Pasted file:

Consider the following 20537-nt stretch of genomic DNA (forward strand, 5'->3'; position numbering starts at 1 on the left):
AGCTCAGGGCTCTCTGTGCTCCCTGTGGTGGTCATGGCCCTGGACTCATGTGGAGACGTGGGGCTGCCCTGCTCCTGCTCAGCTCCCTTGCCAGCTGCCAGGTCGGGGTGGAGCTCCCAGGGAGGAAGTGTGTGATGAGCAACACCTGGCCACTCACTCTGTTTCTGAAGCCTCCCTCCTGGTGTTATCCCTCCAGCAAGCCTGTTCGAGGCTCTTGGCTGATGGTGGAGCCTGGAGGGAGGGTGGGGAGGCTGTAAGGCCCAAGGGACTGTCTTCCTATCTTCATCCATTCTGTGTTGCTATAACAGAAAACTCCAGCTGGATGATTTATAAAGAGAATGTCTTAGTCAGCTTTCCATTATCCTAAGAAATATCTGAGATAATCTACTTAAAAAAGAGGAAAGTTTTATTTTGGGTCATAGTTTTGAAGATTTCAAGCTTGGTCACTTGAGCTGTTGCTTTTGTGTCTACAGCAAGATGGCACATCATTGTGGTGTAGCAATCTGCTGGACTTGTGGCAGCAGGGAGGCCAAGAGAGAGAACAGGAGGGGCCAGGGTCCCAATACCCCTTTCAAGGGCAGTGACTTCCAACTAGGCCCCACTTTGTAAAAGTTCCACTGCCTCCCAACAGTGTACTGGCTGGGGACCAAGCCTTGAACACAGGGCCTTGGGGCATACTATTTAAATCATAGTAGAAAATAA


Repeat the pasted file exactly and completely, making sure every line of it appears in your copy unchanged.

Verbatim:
Consider the following 20537-nt stretch of genomic DNA (forward strand, 5'->3'; position numbering starts at 1 on the left):
AGCTCAGGGCTCTCTGTGCTCCCTGTGGTGGTCATGGCCCTGGACTCATGTGGAGACGTGGGGCTGCCCTGCTCCTGCTCAGCTCCCTTGCCAGCTGCCAGGTCGGGGTGGAGCTCCCAGGGAGGAAGTGTGTGATGAGCAACACCTGGCCACTCACTCTGTTTCTGAAGCCTCCCTCCTGGTGTTATCCCTCCAGCAAGCCTGTTCGAGGCTCTTGGCTGATGGTGGAGCCTGGAGGGAGGGTGGGGAGGCTGTAAGGCCCAAGGGACTGTCTTCCTATCTTCATCCATTCTGTGTTGCTATAACAGAAAACTCCAGCTGGATGATTTATAAAGAGAATGTCTTAGTCAGCTTTCCATTATCCTAAGAAATATCTGAGATAATCTACTTAAAAAAGAGGAAAGTTTTATTTTGGGTCATAGTTTTGAAGATTTCAAGCTTGGTCACTTGAGCTGTTGCTTTTGTGTCTACAGCAAGATGGCACATCATTGTGGTGTAGCAATCTGCTGGACTTGTGGCAGCAGGGAGGCCAAGAGAGAGAACAGGAGGGGCCAGGGTCCCAATACCCCTTTCAAGGGCAGTGACTTCCAACTAGGCCCCACTTTGTAAAAGTTCCACTGCCTCCCAACAGTGTACTGGCTGGGGACCAAGCCTTGAACACAGGGCCTTGGGGCATACTATTTAAATCATAGTAGAAAATAA